Ground-Truth On The CSUEB Campus: Results From Integrating Geophysical, Geological And Geospatial Methods And Fault Trench Studies.

Friday, 18 December 2015
Poster Hall (Moscone South)
Ayoola Abimbola1, Luther M Strayer1 and Adrian Thomas McEvilly2, (1)California State University East Bay, Hayward, CA, United States, (2)California State University East Bay, Earth and Environmental Sciences, Hayward, CA, United States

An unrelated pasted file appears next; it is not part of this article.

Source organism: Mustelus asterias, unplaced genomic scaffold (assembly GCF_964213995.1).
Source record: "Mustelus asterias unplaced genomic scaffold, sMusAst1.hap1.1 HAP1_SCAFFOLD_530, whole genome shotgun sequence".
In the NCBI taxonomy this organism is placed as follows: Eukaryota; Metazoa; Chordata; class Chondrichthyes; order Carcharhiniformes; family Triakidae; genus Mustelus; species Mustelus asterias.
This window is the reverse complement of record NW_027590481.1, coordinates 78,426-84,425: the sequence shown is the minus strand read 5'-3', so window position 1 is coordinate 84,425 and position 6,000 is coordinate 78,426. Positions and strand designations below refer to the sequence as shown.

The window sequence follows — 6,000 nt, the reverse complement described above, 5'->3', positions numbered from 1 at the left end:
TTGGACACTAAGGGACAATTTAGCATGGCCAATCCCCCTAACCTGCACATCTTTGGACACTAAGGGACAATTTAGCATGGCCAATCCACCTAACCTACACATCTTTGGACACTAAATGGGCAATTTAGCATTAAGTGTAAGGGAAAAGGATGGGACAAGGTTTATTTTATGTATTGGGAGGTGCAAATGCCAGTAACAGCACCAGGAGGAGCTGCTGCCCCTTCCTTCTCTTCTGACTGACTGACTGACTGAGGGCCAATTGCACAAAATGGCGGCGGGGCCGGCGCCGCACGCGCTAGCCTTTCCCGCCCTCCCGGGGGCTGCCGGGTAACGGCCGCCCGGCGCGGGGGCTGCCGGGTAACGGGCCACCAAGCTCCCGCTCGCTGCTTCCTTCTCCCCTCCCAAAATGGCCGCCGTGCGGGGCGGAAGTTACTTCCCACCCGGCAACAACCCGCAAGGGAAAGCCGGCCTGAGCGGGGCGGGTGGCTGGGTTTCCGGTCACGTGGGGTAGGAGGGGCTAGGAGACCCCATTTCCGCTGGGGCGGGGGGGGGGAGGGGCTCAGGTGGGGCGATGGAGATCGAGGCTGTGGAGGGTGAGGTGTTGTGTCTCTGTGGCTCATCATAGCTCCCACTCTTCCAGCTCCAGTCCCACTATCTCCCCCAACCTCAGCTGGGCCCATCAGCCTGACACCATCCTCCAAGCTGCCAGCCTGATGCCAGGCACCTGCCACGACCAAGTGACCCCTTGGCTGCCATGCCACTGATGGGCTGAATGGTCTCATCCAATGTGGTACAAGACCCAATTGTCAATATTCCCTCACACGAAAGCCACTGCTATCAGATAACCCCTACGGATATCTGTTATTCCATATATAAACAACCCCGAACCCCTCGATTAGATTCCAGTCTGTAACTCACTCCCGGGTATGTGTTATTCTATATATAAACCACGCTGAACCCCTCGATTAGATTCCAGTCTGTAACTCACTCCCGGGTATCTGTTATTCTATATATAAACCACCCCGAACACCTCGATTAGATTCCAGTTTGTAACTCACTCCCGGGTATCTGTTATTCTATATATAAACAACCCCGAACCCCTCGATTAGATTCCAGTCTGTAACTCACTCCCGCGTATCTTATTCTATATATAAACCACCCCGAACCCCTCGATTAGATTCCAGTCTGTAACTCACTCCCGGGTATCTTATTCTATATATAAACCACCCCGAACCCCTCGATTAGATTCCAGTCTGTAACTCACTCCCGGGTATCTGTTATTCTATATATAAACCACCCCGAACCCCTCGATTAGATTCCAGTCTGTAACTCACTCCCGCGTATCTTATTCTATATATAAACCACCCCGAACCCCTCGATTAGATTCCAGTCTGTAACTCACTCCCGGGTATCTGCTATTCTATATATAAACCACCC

A major (>M6) earthquake on the Hayward fault would be catastrophic, resulting in wide-ranging structural damage and potential loss of life. California State University, East Bay (CSUEB), in Hayward lies within the Hayward fault zone and is home to student residents. The campus is bound to the west by the Hayward and on the east by Chabot (CF) fault and is pervasively cut by anastomosing secondary splay faults. In June 2015 three exploratory trenches were opened on CSUEB campus to evaluate faulting within the proposed construction area of new student housing. Previous work by Dibblee found minor faulting in this area that we consider to be splays of the CF. We took the opportunity to conduct an active seismic survey, coincident with two of these three trenches. The purpose of our survey was to compare the results of these two methods, to further assess seismic hazard on campus, and to contribute to the ongoing effort to create a 3D model of the campus area. P-waves were generated by plate and 3.5kg sledgehammer, recorded on a 48-channel single component array for P-wave tomography and multichannel analysis of surface waves (MASW). Line 1 was 141m long with 3m receiver spacing and 9m shot spacing, and Line 2 was 188m long with 4m receivers spacing and 12m spacing. Initial P-wave tomography models show two velocity structures. To a depth of 25m, velocities ranged from 750–3000 m/s. At depths below 25m, we recorded P-wave velocities up to 6500 m/s, flanked by lower velocities, suggesting a bedrock unit bound by tectonically sheared material. Trench results indicate that faults and shears are indeed present in the top 2m. Additional near-surface seismic surveys are planned for the fall of 2015 to extend the trace of these faults, as they appear to cut across the entire campus. Furthermore, additional analysis of current and future seismic surveys will provide data on strong ground motion and offer insight into seismic hazards on the CSUEB campus. These new data will be integrated into an ongoing effort to create a 3D model of the geologic and tectonic setting of the CSUEB campus.